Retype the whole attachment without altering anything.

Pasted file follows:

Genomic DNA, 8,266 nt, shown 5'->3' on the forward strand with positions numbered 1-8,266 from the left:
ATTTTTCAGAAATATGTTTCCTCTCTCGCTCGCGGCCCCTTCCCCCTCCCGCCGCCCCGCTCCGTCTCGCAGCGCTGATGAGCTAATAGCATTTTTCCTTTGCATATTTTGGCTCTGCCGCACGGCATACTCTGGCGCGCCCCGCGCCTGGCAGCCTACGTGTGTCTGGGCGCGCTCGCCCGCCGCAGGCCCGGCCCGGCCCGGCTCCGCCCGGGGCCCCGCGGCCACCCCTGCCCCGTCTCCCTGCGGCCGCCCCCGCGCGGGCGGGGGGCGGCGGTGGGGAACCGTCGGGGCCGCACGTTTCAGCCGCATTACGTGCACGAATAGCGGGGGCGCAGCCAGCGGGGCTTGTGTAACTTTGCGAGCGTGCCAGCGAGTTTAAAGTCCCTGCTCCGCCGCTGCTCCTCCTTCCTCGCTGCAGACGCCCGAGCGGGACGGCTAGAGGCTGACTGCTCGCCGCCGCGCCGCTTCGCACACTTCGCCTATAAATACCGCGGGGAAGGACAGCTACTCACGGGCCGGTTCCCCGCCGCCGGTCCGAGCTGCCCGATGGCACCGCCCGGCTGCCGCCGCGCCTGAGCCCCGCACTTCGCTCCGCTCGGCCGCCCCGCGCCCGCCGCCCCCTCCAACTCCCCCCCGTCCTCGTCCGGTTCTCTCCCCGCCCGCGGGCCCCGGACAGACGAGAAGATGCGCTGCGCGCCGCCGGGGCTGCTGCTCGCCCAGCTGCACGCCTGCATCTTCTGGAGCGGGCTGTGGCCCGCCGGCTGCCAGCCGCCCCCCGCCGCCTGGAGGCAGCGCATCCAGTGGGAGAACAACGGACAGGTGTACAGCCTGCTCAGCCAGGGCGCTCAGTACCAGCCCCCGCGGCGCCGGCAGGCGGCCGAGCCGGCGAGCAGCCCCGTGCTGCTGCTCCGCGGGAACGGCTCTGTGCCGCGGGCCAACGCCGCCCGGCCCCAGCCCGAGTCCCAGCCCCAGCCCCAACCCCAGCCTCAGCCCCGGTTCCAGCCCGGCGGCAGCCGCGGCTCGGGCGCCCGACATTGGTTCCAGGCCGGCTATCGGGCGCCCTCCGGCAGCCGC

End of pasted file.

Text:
Genomic DNA, 8,266 nt, shown 5'->3' on the forward strand with positions numbered 1-8,266 from the left:
ATTTTTCAGAAATATGTTTCCTCTCTCGCTCGCGGCCCCTTCCCCCTCCCGCCGCCCCGCTCCGTCTCGCAGCGCTGATGAGCTAATAGCATTTTTCCTTTGCATATTTTGGCTCTGCCGCACGGCATACTCTGGCGCGCCCCGCGCCTGGCAGCCTACGTGTGTCTGGGCGCGCTCGCCCGCCGCAGGCCCGGCCCGGCCCGGCTCCGCCCGGGGCCCCGCGGCCACCCCTGCCCCGTCTCCCTGCGGCCGCCCCCGCGCGGGCGGGGGGCGGCGGTGGGGAACCGTCGGGGCCGCACGTTTCAGCCGCATTACGTGCACGAATAGCGGGGGCGCAGCCAGCGGGGCTTGTGTAACTTTGCGAGCGTGCCAGCGAGTTTAAAGTCCCTGCTCCGCCGCTGCTCCTCCTTCCTCGCTGCAGACGCCCGAGCGGGACGGCTAGAGGCTGACTGCTCGCCGCCGCGCCGCTTCGCACACTTCGCCTATAAATACCGCGGGGAAGGACAGCTACTCACGGGCCGGTTCCCCGCCGCCGGTCCGAGCTGCCCGATGGCACCGCCCGGCTGCCGCCGCGCCTGAGCCCCGCACTTCGCTCCGCTCGGCCGCCCCGCGCCCGCCGCCCCCTCCAACTCCCCCCCGTCCTCGTCCGGTTCTCTCCCCGCCCGCGGGCCCCGGACAGACGAGAAGATGCGCTGCGCGCCGCCGGGGCTGCTGCTCGCCCAGCTGCACGCCTGCATCTTCTGGAGCGGGCTGTGGCCCGCCGGCTGCCAGCCGCCCCCCGCCGCCTGGAGGCAGCGCATCCAGTGGGAGAACAACGGACAGGTGTACAGCCTGCTCAGCCAGGGCGCTCAGTACCAGCCCCCGCGGCGCCGGCAGGCGGCCGAGCCGGCGAGCAGCCCCGTGCTGCTGCTCCGCGGGAACGGCTCTGTGCCGCGGGCCAACGCCGCCCGGCCCCAGCCCGAGTCCCAGCCCCAGCCCCAACCCCAGCCTCAGCCCCGGTTCCAGCCCGGCGGCAGCCGCGGCTCGGGCGCCCGACATTGGTTCCAGGCCGGCTATCGGGCGCCCTCCGGCAGCCGC